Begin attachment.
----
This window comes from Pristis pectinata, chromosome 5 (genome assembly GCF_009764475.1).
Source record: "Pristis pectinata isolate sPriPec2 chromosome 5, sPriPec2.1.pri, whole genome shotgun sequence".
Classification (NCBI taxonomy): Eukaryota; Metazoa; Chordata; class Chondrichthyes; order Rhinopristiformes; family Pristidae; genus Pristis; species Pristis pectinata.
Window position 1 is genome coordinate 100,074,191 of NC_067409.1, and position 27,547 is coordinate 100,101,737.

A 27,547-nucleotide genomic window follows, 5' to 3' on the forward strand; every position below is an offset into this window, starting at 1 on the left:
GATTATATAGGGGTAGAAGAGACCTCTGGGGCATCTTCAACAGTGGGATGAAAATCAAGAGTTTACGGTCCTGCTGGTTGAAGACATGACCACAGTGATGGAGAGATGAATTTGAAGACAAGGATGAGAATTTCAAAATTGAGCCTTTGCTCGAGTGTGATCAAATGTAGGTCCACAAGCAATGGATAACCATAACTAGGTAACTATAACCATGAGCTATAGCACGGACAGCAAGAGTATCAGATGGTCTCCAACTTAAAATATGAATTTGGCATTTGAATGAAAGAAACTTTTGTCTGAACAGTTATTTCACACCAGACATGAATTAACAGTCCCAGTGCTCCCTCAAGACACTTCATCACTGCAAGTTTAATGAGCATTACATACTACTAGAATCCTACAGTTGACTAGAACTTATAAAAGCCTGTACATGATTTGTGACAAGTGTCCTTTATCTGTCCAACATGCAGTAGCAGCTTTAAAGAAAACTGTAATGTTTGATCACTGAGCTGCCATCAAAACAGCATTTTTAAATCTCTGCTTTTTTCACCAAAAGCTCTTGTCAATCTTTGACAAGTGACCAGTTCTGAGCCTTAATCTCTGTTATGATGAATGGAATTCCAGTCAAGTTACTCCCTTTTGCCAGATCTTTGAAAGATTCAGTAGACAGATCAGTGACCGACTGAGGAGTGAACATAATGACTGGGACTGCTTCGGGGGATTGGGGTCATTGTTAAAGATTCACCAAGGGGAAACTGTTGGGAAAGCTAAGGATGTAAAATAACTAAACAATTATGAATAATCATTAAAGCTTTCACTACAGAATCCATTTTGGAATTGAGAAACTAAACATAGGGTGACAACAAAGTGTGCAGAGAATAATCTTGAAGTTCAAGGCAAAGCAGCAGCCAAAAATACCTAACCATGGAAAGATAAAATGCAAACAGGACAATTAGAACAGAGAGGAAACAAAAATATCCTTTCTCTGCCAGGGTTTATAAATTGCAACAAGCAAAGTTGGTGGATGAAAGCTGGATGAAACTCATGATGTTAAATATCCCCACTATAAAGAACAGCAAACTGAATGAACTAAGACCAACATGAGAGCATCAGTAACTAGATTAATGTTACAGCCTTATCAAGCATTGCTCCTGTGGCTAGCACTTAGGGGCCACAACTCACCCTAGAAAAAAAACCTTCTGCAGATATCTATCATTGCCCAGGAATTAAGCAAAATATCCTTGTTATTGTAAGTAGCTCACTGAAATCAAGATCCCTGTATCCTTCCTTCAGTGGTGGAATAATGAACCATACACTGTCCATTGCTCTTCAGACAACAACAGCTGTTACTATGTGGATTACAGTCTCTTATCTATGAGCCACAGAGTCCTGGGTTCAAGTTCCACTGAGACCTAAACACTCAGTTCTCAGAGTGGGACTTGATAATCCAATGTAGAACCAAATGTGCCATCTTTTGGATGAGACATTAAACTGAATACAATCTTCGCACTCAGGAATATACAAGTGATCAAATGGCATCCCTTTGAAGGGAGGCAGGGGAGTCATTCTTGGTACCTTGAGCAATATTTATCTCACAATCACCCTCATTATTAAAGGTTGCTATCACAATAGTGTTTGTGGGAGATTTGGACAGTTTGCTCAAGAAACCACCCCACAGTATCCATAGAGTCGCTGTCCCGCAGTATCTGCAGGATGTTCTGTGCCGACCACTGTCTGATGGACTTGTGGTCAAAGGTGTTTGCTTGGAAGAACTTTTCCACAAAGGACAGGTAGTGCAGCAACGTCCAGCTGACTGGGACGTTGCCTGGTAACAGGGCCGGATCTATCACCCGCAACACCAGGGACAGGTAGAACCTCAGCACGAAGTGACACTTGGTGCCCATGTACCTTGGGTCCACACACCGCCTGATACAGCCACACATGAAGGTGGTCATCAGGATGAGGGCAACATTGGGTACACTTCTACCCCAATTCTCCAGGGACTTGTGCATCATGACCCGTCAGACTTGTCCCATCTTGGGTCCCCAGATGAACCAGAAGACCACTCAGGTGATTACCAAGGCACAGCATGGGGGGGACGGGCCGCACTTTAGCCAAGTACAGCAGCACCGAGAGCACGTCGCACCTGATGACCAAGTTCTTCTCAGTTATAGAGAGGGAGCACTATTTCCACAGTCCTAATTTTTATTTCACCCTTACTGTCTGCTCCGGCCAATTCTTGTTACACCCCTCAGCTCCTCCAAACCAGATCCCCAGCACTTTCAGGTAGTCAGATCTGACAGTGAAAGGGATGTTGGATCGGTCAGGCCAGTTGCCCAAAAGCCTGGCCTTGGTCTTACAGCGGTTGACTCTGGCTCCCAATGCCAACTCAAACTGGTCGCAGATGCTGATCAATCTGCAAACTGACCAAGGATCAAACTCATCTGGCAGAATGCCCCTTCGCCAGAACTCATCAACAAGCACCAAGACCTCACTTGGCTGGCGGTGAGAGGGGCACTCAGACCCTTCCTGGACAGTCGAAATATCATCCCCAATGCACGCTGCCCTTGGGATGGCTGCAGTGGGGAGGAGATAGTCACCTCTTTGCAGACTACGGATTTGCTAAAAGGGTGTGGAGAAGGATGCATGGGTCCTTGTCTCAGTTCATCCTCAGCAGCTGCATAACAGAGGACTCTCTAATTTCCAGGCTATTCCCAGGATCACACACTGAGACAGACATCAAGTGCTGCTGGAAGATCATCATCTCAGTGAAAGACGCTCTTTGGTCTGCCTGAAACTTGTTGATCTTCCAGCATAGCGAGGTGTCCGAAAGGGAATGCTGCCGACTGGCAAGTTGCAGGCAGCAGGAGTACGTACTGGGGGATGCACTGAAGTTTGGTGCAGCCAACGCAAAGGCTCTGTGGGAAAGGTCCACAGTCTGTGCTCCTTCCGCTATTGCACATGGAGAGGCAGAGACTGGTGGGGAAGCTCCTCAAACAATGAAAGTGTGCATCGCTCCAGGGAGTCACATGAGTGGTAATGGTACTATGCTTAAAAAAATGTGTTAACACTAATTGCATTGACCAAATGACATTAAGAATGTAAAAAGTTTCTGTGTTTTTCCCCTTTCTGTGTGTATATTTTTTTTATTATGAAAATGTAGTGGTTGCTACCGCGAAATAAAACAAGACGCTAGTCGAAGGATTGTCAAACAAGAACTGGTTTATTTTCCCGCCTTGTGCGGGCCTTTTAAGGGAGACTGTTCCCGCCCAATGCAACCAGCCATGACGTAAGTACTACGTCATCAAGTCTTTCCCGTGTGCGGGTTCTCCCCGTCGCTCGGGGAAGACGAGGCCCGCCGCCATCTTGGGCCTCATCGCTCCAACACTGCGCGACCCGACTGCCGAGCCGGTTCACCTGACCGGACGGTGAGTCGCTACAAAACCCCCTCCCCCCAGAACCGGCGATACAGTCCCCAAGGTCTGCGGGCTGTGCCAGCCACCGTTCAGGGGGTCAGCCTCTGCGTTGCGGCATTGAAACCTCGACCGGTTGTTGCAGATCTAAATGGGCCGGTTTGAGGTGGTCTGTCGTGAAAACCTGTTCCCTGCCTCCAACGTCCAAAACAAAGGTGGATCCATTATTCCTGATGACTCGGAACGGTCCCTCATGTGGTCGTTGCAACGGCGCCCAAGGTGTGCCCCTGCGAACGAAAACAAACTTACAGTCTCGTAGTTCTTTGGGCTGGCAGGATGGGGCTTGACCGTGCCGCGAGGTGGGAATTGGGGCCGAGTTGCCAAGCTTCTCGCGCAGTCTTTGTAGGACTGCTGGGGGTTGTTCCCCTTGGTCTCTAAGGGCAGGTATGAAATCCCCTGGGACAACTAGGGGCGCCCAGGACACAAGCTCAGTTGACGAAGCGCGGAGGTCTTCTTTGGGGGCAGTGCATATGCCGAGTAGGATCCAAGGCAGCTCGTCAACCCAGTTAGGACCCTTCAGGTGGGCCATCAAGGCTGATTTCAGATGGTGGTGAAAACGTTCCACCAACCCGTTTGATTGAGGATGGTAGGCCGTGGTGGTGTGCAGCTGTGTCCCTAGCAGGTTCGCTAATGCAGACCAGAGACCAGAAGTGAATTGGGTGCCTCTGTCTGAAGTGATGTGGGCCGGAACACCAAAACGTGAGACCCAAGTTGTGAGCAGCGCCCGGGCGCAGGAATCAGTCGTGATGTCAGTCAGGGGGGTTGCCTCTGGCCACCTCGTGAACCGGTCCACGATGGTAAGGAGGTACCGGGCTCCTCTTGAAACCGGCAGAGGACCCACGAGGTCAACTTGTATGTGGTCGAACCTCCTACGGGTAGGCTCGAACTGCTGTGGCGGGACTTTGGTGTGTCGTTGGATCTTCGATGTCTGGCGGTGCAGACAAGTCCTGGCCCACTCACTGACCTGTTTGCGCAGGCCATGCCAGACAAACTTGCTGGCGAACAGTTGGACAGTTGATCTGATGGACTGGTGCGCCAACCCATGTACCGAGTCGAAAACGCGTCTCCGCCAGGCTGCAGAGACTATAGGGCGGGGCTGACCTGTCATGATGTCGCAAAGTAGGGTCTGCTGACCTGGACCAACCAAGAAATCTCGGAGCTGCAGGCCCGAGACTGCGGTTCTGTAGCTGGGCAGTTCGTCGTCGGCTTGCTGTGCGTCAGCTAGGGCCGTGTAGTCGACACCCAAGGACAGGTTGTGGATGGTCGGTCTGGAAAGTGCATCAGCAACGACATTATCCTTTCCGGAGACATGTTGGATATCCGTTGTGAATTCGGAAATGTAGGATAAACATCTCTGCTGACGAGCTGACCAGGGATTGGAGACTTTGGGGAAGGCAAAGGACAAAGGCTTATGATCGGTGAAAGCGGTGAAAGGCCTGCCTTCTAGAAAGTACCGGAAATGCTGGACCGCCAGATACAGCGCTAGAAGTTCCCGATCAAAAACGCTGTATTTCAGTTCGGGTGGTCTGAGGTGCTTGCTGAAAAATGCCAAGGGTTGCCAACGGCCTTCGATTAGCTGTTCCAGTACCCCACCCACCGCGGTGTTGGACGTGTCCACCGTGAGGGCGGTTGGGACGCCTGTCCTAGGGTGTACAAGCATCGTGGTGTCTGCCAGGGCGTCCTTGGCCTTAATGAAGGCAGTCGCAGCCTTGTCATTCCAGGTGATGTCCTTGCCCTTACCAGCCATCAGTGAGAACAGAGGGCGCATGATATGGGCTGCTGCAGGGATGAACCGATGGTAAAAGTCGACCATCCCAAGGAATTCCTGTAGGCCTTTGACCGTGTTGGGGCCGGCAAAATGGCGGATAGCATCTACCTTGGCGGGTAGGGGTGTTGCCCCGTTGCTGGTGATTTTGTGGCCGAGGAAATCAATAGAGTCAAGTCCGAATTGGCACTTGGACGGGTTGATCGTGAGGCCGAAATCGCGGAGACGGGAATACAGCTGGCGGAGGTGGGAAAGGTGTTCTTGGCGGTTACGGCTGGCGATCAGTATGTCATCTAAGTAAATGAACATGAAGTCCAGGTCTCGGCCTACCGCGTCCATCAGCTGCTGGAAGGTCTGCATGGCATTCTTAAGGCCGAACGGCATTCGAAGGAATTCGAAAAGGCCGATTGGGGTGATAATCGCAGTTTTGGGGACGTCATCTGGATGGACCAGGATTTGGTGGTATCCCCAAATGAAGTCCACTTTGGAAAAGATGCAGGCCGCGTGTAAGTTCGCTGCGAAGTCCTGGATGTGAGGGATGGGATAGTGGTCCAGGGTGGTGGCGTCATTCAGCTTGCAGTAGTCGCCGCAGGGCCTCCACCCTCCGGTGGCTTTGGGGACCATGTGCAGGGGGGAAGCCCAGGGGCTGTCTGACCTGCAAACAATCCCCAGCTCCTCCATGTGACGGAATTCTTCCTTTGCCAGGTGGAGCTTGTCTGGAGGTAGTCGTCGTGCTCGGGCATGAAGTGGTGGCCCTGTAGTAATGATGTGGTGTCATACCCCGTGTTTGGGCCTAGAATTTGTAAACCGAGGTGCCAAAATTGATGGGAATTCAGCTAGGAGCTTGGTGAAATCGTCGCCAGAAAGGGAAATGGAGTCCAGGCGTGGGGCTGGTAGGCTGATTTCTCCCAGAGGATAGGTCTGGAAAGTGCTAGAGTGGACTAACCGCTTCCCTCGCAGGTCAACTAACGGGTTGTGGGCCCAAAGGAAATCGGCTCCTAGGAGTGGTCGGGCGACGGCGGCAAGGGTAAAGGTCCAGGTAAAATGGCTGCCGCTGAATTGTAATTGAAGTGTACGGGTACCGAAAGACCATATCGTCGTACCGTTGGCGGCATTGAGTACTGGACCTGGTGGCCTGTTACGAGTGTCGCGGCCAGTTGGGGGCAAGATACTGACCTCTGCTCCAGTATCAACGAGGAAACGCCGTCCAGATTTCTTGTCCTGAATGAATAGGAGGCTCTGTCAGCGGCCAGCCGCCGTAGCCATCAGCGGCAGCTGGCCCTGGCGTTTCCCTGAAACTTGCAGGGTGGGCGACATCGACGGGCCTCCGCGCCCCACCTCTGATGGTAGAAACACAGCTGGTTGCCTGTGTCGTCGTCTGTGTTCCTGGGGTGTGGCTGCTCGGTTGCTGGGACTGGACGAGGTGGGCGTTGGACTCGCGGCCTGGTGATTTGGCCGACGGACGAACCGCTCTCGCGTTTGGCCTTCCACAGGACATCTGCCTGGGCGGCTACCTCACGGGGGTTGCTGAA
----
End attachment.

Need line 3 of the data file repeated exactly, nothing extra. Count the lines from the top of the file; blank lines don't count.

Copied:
Classification (NCBI taxonomy): Eukaryota; Metazoa; Chordata; class Chondrichthyes; order Rhinopristiformes; family Pristidae; genus Pristis; species Pristis pectinata.